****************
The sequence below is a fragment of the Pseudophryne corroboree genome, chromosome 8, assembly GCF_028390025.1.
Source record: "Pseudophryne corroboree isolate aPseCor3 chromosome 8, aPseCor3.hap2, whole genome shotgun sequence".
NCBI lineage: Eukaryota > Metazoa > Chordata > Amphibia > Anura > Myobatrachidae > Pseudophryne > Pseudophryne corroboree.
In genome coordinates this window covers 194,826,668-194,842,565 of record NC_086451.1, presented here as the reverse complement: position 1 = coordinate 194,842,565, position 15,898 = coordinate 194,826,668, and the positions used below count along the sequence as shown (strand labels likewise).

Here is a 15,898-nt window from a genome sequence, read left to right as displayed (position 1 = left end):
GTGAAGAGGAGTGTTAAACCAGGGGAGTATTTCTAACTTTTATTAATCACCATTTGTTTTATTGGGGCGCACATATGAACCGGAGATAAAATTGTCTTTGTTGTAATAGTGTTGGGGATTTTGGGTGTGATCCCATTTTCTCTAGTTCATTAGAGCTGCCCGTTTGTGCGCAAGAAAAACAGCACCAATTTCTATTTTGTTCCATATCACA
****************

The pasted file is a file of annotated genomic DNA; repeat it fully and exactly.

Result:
The sequence below is a fragment of the Pseudophryne corroboree genome, chromosome 8, assembly GCF_028390025.1.
Source record: "Pseudophryne corroboree isolate aPseCor3 chromosome 8, aPseCor3.hap2, whole genome shotgun sequence".
NCBI lineage: Eukaryota > Metazoa > Chordata > Amphibia > Anura > Myobatrachidae > Pseudophryne > Pseudophryne corroboree.
In genome coordinates this window covers 194,826,668-194,842,565 of record NC_086451.1, presented here as the reverse complement: position 1 = coordinate 194,842,565, position 15,898 = coordinate 194,826,668, and the positions used below count along the sequence as shown (strand labels likewise).

Here is a 15,898-nt window from a genome sequence, read left to right as displayed (position 1 = left end):
GTGAAGAGGAGTGTTAAACCAGGGGAGTATTTCTAACTTTTATTAATCACCATTTGTTTTATTGGGGCGCACATATGAACCGGAGATAAAATTGTCTTTGTTGTAATAGTGTTGGGGATTTTGGGTGTGATCCCATTTTCTCTAGTTCATTAGAGCTGCCCGTTTGTGCGCAAGAAAAACAGCACCAATTTCTATTTTGTTCCATATCACA